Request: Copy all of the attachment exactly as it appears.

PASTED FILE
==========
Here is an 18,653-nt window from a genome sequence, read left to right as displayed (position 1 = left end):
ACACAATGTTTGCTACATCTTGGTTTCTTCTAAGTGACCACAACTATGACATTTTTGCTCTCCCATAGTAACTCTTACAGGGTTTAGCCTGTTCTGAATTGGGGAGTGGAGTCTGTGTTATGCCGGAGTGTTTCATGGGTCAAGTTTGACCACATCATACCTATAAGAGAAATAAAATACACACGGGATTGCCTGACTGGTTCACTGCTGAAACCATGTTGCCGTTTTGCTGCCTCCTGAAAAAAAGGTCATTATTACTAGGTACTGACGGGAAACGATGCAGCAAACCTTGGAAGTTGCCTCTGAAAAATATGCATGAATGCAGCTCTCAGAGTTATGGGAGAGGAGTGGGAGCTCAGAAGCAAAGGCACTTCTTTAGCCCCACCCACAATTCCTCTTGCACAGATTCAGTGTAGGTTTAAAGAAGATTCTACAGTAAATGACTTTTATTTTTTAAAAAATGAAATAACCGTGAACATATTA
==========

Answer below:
Here is an 18,653-nt window from a genome sequence, read left to right as displayed (position 1 = left end):
ACACAATGTTTGCTACATCTTGGTTTCTTCTAAGTGACCACAACTATGACATTTTTGCTCTCCCATAGTAACTCTTACAGGGTTTAGCCTGTTCTGAATTGGGGAGTGGAGTCTGTGTTATGCCGGAGTGTTTCATGGGTCAAGTTTGACCACATCATACCTATAAGAGAAATAAAATACACACGGGATTGCCTGACTGGTTCACTGCTGAAACCATGTTGCCGTTTTGCTGCCTCCTGAAAAAAAGGTCATTATTACTAGGTACTGACGGGAAACGATGCAGCAAACCTTGGAAGTTGCCTCTGAAAAATATGCATGAATGCAGCTCTCAGAGTTATGGGAGAGGAGTGGGAGCTCAGAAGCAAAGGCACTTCTTTAGCCCCACCCACAATTCCTCTTGCACAGATTCAGTGTAGGTTTAAAGAAGATTCTACAGTAAATGACTTTTATTTTTTAAAAAATGAAATAACCGTGAACATATTA